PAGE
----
Pierce closed a six-stroke gap to set up a Championship Sunday showdown with Allen once again. Then she erased a five-stroke gap on Sunday to set up a thrilling finish between the top players in the world.
“It’s kind of weird, but the closer the gap gets, the more I can just focus on myself,” Allen said. “The more of a lead that I had, I felt like I was getting too far ahead of myself. In that moment, the only thing I can worry about is myself and I was trying so hard to keep all of those thoughts and nerves behind me and just stay in the moment.”
It was a back-and-forth start between the two with Pierce grabbing the outright lead on the first hole on Sunday. Then the first shift happened as Allen built a five-stroke lead to start the back nine.
But that dwindled as Pierce surged to tie things up on hole 15.
Allen had already torched the Innova Course to the tune of an 11-under, 1015-rated second round, and stuck to that plan.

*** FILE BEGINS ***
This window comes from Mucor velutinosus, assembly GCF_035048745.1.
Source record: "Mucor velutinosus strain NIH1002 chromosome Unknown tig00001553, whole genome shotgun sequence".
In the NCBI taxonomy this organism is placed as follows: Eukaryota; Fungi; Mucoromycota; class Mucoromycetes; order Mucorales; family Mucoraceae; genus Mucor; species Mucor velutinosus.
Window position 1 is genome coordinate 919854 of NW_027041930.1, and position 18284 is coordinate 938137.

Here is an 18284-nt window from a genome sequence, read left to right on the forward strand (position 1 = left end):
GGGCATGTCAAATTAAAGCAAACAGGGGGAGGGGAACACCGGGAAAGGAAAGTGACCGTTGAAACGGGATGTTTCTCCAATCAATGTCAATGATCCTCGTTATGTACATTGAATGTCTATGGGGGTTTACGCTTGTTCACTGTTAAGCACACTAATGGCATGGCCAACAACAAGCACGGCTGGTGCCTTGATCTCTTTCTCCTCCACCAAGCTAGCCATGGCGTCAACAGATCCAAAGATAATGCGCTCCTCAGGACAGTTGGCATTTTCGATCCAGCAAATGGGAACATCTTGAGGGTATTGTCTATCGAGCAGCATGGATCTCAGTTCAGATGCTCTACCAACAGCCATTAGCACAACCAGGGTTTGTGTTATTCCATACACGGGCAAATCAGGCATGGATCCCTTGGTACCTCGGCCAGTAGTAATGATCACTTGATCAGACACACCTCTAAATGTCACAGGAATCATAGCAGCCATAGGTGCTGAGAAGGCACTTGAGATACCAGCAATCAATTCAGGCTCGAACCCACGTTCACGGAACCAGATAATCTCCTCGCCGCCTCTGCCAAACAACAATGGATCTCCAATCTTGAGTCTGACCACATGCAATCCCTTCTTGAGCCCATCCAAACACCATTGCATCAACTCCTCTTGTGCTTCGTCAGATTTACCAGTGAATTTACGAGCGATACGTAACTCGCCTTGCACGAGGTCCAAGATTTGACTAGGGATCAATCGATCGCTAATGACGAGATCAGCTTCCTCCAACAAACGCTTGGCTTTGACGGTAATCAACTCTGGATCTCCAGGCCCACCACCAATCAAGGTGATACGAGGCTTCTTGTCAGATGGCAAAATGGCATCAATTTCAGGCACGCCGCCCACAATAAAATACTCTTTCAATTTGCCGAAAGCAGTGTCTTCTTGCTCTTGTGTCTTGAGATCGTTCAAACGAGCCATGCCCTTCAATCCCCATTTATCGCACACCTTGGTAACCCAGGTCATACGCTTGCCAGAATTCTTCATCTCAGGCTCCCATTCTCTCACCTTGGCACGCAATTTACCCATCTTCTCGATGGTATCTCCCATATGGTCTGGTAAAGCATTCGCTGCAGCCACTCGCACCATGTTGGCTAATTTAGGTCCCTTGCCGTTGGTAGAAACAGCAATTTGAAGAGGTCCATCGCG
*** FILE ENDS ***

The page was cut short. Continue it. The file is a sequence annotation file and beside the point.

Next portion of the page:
“It’s hard to come back to a course when you’ve played so well there before,” Allen said. “I just tried to play the conditions today and just play my game – not think about ‘oh, I birdied this the other day or eagled that.’
“I had a game plan on every hole. I didn’t feel that no matter how ahead or behind I was, changing my plan that early or even that late would be necessary. I had a feeling that it was going to come down to 16, 17 and 18 and I was just trying to stay in my abilities and my own game.”
Pierce closed the gap to one stroke on 14 with a drop-in eagle and things knotted up with Allen’s bogey on 15. Allen, debuting her new bag with DGA, connected on a clutch putt for birdie on 16 and the two matched on 17, setting up a dramatic finish on the signature 18th.
Pierce’s upshot sailed left into the water, allowing Allen to attack the green for the win and close another chapter in the saga between the two top players in the world.
The grind continues next at the DGPT – Waco Annual Charity Open, set for March 11-13 in Waco, Texas.
“There are some things I can improve on for the next one,” Allen said. “We’re going to get in the woods a little bit, so I have to work on timing. Then, it’s the same old, same old – gym, field work and putting.”